I think that we have a number of different goals as we go from one stage of life to another. At this time, another one of my goals is to learn more about Pepperdine — especially about the Graziadio School of Business and Management — and to determine how we can expand efforts with our various partners around the world. Last July, we entered into a partnership with the Bocconi School in Milan, Italy. I’m interested in how these partnerships can enhance the position of the Graziadio School.

GBR: Going back to the Year 2000 issue, some people might suggest that you, as the chairman of Imperial Bank, should not be worrying about the details of the Year 2000 project.

GLG: That’s very true as far as worrying about details is concerned, and we have delegated responsibility to a person who heads the Year 2000 project. But the Management Committee is overseeing this, and it is fresh on my mind because we have just been talking about it. It is a learning curve. I was frankly surprised that we had 245 programs in use in the organization. We need to get them checked and rechecked and be sure they are converted, replaced, changed, or whatever is necessary.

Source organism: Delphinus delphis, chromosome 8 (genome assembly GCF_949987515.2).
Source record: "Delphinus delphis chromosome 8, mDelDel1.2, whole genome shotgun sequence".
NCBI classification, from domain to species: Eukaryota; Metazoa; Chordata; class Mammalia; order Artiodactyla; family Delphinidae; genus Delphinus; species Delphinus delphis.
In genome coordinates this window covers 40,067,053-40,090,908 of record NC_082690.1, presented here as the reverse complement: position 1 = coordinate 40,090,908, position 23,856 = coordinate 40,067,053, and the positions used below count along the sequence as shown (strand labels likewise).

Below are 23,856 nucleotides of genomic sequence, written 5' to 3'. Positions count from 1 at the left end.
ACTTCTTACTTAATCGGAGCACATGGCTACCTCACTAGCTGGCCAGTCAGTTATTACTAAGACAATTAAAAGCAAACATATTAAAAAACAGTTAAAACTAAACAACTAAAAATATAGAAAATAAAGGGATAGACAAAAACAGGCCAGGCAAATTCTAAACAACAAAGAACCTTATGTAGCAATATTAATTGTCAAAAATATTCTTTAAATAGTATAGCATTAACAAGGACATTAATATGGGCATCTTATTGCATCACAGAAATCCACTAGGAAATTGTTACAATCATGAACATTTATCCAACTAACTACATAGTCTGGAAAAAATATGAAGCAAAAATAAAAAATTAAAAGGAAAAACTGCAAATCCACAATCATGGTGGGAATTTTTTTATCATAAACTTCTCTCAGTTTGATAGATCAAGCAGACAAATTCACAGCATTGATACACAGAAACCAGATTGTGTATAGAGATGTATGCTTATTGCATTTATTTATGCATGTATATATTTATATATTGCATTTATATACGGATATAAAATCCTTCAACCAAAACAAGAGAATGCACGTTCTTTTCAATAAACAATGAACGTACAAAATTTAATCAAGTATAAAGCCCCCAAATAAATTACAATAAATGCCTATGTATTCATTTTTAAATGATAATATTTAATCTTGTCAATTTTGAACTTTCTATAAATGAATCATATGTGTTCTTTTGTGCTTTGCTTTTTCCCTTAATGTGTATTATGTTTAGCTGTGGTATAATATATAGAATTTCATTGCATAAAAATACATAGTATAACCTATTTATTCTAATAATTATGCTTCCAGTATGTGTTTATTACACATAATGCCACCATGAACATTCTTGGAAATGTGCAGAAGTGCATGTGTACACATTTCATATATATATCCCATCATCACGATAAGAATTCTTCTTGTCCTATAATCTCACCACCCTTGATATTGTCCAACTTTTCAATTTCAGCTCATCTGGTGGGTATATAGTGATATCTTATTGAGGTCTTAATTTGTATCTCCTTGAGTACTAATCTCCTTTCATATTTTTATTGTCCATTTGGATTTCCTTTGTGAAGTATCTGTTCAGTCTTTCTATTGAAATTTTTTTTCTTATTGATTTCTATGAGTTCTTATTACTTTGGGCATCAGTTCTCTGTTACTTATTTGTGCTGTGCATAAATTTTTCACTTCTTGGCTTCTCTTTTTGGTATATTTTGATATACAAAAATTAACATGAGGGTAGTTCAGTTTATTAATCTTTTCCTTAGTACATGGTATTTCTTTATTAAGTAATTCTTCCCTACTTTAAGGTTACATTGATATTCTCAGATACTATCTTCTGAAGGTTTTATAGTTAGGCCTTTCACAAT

GBR: When you set out to learn about something at the bank, such as the Year 2000 task, how do you go about it?

GLG: Here at Imperial Bank, we strongly subscribe to collective wisdom. It is a major part of our on-going success, I think. We draw on the experiences of others both internally and externally.


George L. Graziadio

George L. Graziadio

We are a unique bank because we are solely a business bank. We do not dilute our energies with retail or consumer business. All of our energies are spent on our core business. All of our bankers are business bankers. Because of that dedication to one segment of the banking market, we have a broad understanding about each other’s positions and responsibilities. We interchange those ideas with each other. This implies collective learning. Certainly you can learn from the experience of others.



There is a great Chinese philosopher — or at least we will credit him with this — who said, “If one fails to drink at the spring of experience, he will die of thirst in the desert of ignorance.”


The experience of others is very important. I do not have a formal college education so much of my learning has come from the experiences of others.